The World Hologram
In the previous page World Superposition it was stated that one exists in a great number of worlds, all at once. This is true even with regard to the physical body, as described in The Indeterminate World, but that does not lead to a world superposition. On the other hand, with regard to oneself as the individual ‘in here, this does. For this to make sense we first need to understand the nature of the perceptual reality of the individual, and then its relationship to the dynamics of quantum theory.
The process of perception tells us about the world around us. The product of this process of perception is the perceptual reality, that which is actually experienced. The precise nature of the perceptual reality has been unclear until recently, but we now know exactly what this is because we use the same principle in information technology. It may seem weird, but the perceptual reality is simply a three-dimensional virtual reality. As the famous biologist Richard Dawkins states:
Our brain constructs a three-dimensional model. It is a virtual reality in the head. (1998, 276)
In other words, the brain produces a representation of the three-dimensional physical reality, the world, in the form of a three-dimensional virtual reality. The precise neural construction of the perceptual reality is still unclear but there is no question of the effect. As eminent physicist David Deutsch states:
What we experience directly is a virtual-reality rendering, conveniently generated for us by our unconscious minds from sensory data (1997, 120)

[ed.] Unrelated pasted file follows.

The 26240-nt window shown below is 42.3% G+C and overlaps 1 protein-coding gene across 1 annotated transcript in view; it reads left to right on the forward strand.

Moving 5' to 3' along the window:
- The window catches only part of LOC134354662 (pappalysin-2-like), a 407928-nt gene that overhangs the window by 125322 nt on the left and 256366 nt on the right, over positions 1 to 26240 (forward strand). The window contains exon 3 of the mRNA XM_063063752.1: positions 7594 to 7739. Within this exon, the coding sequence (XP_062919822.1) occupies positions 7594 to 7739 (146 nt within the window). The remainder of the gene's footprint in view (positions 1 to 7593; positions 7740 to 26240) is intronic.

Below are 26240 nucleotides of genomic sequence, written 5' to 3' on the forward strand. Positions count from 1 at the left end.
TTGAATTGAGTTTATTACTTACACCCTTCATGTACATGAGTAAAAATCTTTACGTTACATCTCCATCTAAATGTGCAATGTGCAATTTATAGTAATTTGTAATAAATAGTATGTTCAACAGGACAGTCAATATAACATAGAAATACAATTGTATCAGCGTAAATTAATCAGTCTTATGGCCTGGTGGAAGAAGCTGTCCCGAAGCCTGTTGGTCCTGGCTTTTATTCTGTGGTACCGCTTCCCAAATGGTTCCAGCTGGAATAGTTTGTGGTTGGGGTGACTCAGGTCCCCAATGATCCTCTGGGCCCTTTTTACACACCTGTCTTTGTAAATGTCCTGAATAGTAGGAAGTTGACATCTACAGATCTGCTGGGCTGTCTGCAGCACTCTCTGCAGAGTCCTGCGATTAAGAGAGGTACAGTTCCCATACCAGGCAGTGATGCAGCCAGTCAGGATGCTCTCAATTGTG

It is kind of obvious once you start thinking about it, but of course normally we never do. It seems perfectly obvious that my eyes see the world and that is that. But in fact the picture of the world I am experiencing is an internal construct. At the same time this is vastly more than a picture; it is a representation of the whole of the world that I know. This includes all the places in the world I have been, all the people I met, all the things I have interacted with. In a way, therefore, as well as the picture I am actually looking at, the things my eyes are seeing, I can also ‘see’ other attributes of the world when I think about them. To think about somewhere else in the world, such as where a friend is at the moment, is to look at a specific view of this virtual reality.
Deutsch describes this very neatly. The imagination is the way we formulate images, ideas and concepts in the mind. To see how something would look we make up an imaginary reality in the mind. By definition, therefore, this is a kind of virtual reality. As he states, exactly the same mechanism is at work in the perception of the real world: